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Monday, January 30, 2012

Made in America

"Designed by Apple in California. Assembled in America." 
"Foxconn opened robot factory in USA"
"China lost millions of manufacturing jobs."

This is the new American dream and future vision of the American president. In his State of the Nation Speech President Obama asked the Congress to "Stop rewarding businesses that ship jobs overseas, and start rewarding companies that create jobs right here in America." The goal is to bring back manufacturing to the America. Obama's message to business leaders was: "Ask yourselves what you can do to bring jobs back to your country, and your country will do everything we can to help you succeed."
Obama proposes no tax breaks for moving jobs and profits overseas, lower taxes for companies that choose to stay and hire in America, American manufacturer should get a bigger tax cut, double tax deduction for high-tech manufacturers, relocation should mean help in financing a new plant, equipment, or training for new workers.
War Against Trade Pirates
To bring back jobs to America Obama will double U.S. exports, opening of new markets for American products and fight trade cases against China, piracy and subsidies. He announced a new Trade Enforcement Unit that will be charged with investigating unfair trading practices in countries like China.

New Start or Old Mercantilism
The Alliance for American Manufacturing's (AAM)  welcomes Obamas  proposal to fight against unfair trade practices especially in China and call  " a package of innovation, education, insourcing, tax, trade, and infrastructure incentives as a good start." AAM´s own agenda is to expand American production, hiring, and capital expenditures, invest in America’s infrastructure, enhance our workforce, make trade work for America, rebuild America’s innovation base

5 Million Jobs lost to China
According to AAM the U.S. lost in the last decade due to 5.5 million lost manufacturing jobs plus at least $245 billion in manufacturing wages, exclusive the “ripple effect” through other sectors. AAM claims that ending China’s currency manipulation would create more than 1 million jobs, add to economic growth, and reduce the budget deficit by $500 billion over the next six years. If California had held its share of manufacturing jobs from 2000-2007, its state budget would be in balance.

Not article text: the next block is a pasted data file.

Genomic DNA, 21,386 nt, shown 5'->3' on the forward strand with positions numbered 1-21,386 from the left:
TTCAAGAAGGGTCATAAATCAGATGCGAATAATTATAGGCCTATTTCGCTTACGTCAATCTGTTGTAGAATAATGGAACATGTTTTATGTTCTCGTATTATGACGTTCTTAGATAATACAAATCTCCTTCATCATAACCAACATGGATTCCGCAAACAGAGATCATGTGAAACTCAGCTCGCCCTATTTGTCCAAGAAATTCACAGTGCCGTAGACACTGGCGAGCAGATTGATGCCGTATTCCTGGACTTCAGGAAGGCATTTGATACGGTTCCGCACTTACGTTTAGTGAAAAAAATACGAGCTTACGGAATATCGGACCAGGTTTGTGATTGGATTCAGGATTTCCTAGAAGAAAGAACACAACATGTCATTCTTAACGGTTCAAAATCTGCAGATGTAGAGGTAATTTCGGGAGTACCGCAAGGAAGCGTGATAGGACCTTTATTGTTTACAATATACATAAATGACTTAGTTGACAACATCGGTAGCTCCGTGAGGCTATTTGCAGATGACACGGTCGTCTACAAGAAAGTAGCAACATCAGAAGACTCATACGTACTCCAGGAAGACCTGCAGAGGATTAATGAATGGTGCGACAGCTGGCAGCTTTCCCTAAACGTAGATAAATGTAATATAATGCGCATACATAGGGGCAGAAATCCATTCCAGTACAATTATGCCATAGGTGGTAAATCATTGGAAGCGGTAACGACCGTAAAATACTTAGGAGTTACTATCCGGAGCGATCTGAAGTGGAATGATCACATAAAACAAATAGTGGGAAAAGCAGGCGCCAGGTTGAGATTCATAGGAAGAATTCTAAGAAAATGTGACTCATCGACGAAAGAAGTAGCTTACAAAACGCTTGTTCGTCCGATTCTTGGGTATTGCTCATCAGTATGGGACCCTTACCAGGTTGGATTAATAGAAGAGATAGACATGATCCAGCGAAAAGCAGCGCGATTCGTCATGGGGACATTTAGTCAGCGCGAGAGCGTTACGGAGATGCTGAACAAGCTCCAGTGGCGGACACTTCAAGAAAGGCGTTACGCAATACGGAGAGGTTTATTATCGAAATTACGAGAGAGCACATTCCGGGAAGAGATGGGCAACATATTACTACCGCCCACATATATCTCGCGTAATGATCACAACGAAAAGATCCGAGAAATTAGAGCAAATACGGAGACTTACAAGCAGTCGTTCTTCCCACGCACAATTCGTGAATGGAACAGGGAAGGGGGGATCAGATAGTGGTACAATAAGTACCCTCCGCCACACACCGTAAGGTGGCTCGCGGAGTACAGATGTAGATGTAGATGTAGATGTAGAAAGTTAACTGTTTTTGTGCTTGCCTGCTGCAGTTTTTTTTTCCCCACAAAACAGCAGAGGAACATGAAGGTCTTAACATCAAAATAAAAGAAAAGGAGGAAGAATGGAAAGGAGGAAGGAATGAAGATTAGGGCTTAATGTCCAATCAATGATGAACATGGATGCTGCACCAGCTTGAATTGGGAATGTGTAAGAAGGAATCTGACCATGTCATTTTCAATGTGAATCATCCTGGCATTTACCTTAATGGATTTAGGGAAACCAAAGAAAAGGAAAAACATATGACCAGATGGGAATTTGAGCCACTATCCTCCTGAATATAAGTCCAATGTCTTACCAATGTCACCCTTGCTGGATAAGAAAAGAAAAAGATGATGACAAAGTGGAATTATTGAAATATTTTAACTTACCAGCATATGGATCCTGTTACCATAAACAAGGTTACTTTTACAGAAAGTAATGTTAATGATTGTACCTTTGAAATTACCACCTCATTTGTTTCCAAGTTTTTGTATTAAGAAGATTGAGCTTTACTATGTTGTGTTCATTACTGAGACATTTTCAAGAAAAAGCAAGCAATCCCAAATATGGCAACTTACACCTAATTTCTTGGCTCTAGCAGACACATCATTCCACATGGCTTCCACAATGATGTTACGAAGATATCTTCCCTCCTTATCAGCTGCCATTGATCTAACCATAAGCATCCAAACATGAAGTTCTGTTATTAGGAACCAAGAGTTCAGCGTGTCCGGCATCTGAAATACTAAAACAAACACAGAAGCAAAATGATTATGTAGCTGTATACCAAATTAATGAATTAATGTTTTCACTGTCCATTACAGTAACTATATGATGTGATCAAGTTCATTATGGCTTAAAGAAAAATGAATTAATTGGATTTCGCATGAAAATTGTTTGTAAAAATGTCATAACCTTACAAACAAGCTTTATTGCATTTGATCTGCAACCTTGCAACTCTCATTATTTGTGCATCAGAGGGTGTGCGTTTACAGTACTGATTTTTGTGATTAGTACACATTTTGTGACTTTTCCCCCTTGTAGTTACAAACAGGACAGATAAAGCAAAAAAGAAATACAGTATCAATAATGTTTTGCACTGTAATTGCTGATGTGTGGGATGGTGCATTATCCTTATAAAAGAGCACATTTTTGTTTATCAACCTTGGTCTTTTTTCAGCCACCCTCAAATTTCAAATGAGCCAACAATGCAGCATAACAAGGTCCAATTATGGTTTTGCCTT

According to a study of  the Economic Policy Institute (EPI) 2.8 million jobs, largely in manufacturing, have been lost as a result of the growing U.S. trade deficit with China since that country’s entry into the World Trade Organization (WTO) in 2001.

3 Million Jobs back to USA 
New research from the Boston Consulting Group (BCG) in Chicago suggests transportation goods such as vehicles and auto parts, electrical equipment including household appliances, and furniture are among seven sectors that will reach a tipping point by 2015 and could create up to 3 million jobs as some of the manufacturing returns to North America. BCG expects the trend to accelerate starting in the next five years.
Chris Kuehl, economic analyst for the Rockford, Ill.-based Fabricators & Manufacturers Association Intl. (FMA), notes the rising costs of production in China has become a major concern for the Chinese.  He claims that wages and salaries have been going up fast in China – estimates are that wages have risen by more than 1,000% in the coastal regions just in the last year or so. China is now losing ground to rivals in other parts of Asia and to nations such as Mexico, where wages have risen by less than 25%.

23 Million Jobs back to Europe?
Eurostat estimates that 23.674 million men and women in the EU-27, of whom 16.372 million were in the euro area (EA-17), were unemployed in November 2011. Compared with October 2011, the number of persons unemployed increased by 55 000 in the EU-27 and by 45 000 in the euro area. Compared with November 2010, unemployment increased by 723 000 in the EU-27 and by 587 000 in the euro area.
EU27 Youth Unemployment Rate 20%
Youth unemployment rates are generally much higher than unemployment rates for all ages. High youth unemployment rates do reflect the difficulties faced by young people in finding jobs.

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